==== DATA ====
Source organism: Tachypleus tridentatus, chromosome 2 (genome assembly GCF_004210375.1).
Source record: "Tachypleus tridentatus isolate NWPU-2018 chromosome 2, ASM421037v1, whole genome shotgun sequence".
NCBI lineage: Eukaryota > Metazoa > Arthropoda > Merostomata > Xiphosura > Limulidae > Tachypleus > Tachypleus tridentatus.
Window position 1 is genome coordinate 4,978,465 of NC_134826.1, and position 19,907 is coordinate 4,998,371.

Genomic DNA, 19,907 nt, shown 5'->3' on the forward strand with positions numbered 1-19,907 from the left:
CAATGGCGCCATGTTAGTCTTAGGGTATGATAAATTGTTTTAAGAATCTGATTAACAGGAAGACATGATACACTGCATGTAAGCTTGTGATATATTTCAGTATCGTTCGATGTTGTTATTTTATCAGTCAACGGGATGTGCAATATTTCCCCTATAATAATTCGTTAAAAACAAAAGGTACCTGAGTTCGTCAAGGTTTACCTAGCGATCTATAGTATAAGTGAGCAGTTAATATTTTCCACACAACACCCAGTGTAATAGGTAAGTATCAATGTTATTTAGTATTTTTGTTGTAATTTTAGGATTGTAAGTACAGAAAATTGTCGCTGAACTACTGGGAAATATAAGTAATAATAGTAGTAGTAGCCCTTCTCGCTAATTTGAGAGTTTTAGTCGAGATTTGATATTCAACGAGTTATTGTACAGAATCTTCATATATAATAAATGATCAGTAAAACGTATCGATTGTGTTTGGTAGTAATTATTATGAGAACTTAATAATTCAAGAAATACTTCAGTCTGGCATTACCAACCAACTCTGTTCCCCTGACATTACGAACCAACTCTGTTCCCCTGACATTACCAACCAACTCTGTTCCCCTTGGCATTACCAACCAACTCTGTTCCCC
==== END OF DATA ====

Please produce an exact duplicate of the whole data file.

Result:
Source organism: Tachypleus tridentatus, chromosome 2 (genome assembly GCF_004210375.1).
Source record: "Tachypleus tridentatus isolate NWPU-2018 chromosome 2, ASM421037v1, whole genome shotgun sequence".
NCBI lineage: Eukaryota > Metazoa > Arthropoda > Merostomata > Xiphosura > Limulidae > Tachypleus > Tachypleus tridentatus.
Window position 1 is genome coordinate 4,978,465 of NC_134826.1, and position 19,907 is coordinate 4,998,371.

Genomic DNA, 19,907 nt, shown 5'->3' on the forward strand with positions numbered 1-19,907 from the left:
CAATGGCGCCATGTTAGTCTTAGGGTATGATAAATTGTTTTAAGAATCTGATTAACAGGAAGACATGATACACTGCATGTAAGCTTGTGATATATTTCAGTATCGTTCGATGTTGTTATTTTATCAGTCAACGGGATGTGCAATATTTCCCCTATAATAATTCGTTAAAAACAAAAGGTACCTGAGTTCGTCAAGGTTTACCTAGCGATCTATAGTATAAGTGAGCAGTTAATATTTTCCACACAACACCCAGTGTAATAGGTAAGTATCAATGTTATTTAGTATTTTTGTTGTAATTTTAGGATTGTAAGTACAGAAAATTGTCGCTGAACTACTGGGAAATATAAGTAATAATAGTAGTAGTAGCCCTTCTCGCTAATTTGAGAGTTTTAGTCGAGATTTGATATTCAACGAGTTATTGTACAGAATCTTCATATATAATAAATGATCAGTAAAACGTATCGATTGTGTTTGGTAGTAATTATTATGAGAACTTAATAATTCAAGAAATACTTCAGTCTGGCATTACCAACCAACTCTGTTCCCCTGACATTACGAACCAACTCTGTTCCCCTGACATTACCAACCAACTCTGTTCCCCTTGGCATTACCAACCAACTCTGTTCCCC